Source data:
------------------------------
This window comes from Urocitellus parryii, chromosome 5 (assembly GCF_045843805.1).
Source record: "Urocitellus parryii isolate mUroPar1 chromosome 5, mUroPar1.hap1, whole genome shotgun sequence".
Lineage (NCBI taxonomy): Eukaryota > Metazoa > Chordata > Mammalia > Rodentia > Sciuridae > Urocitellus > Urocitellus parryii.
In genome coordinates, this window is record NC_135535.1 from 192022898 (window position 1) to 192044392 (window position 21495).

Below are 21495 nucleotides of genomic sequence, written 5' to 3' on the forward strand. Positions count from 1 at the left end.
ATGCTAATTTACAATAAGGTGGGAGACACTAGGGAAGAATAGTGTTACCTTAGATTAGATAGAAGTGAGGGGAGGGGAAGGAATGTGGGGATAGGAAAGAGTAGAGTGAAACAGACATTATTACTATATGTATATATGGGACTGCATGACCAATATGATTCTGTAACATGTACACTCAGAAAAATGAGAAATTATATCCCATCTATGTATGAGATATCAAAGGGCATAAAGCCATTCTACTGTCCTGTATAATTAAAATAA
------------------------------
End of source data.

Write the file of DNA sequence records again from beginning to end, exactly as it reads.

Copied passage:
This window comes from Urocitellus parryii, chromosome 5 (assembly GCF_045843805.1).
Source record: "Urocitellus parryii isolate mUroPar1 chromosome 5, mUroPar1.hap1, whole genome shotgun sequence".
Lineage (NCBI taxonomy): Eukaryota > Metazoa > Chordata > Mammalia > Rodentia > Sciuridae > Urocitellus > Urocitellus parryii.
In genome coordinates, this window is record NC_135535.1 from 192022898 (window position 1) to 192044392 (window position 21495).

Below are 21495 nucleotides of genomic sequence, written 5' to 3' on the forward strand. Positions count from 1 at the left end.
ATGCTAATTTACAATAAGGTGGGAGACACTAGGGAAGAATAGTGTTACCTTAGATTAGATAGAAGTGAGGGGAGGGGAAGGAATGTGGGGATAGGAAAGAGTAGAGTGAAACAGACATTATTACTATATGTATATATGGGACTGCATGACCAATATGATTCTGTAACATGTACACTCAGAAAAATGAGAAATTATATCCCATCTATGTATGAGATATCAAAGGGCATAAAGCCATTCTACTGTCCTGTATAATTAAAATAA